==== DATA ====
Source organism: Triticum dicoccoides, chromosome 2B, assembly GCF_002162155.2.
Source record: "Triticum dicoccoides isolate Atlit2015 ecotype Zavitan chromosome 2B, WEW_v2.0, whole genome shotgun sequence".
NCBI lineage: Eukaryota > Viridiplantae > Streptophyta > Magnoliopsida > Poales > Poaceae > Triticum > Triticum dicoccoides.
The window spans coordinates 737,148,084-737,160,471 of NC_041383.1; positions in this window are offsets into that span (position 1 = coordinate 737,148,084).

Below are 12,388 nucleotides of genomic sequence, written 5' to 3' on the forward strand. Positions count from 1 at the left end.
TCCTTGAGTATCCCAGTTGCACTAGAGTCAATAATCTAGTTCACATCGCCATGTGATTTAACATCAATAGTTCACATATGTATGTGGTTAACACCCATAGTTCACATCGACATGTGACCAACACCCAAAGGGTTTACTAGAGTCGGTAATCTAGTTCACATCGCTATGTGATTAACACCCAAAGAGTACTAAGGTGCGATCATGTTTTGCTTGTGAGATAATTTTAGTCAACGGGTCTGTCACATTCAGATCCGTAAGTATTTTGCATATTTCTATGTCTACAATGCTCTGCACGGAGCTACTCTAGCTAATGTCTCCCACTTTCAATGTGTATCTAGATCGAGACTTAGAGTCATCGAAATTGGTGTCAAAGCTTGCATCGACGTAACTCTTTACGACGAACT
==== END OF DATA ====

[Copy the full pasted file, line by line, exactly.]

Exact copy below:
Source organism: Triticum dicoccoides, chromosome 2B, assembly GCF_002162155.2.
Source record: "Triticum dicoccoides isolate Atlit2015 ecotype Zavitan chromosome 2B, WEW_v2.0, whole genome shotgun sequence".
NCBI lineage: Eukaryota > Viridiplantae > Streptophyta > Magnoliopsida > Poales > Poaceae > Triticum > Triticum dicoccoides.
The window spans coordinates 737,148,084-737,160,471 of NC_041383.1; positions in this window are offsets into that span (position 1 = coordinate 737,148,084).

Below are 12,388 nucleotides of genomic sequence, written 5' to 3' on the forward strand. Positions count from 1 at the left end.
TCCTTGAGTATCCCAGTTGCACTAGAGTCAATAATCTAGTTCACATCGCCATGTGATTTAACATCAATAGTTCACATATGTATGTGGTTAACACCCATAGTTCACATCGACATGTGACCAACACCCAAAGGGTTTACTAGAGTCGGTAATCTAGTTCACATCGCTATGTGATTAACACCCAAAGAGTACTAAGGTGCGATCATGTTTTGCTTGTGAGATAATTTTAGTCAACGGGTCTGTCACATTCAGATCCGTAAGTATTTTGCATATTTCTATGTCTACAATGCTCTGCACGGAGCTACTCTAGCTAATGTCTCCCACTTTCAATGTGTATCTAGATCGAGACTTAGAGTCATCGAAATTGGTGTCAAAGCTTGCATCGACGTAACTCTTTACGACGAACT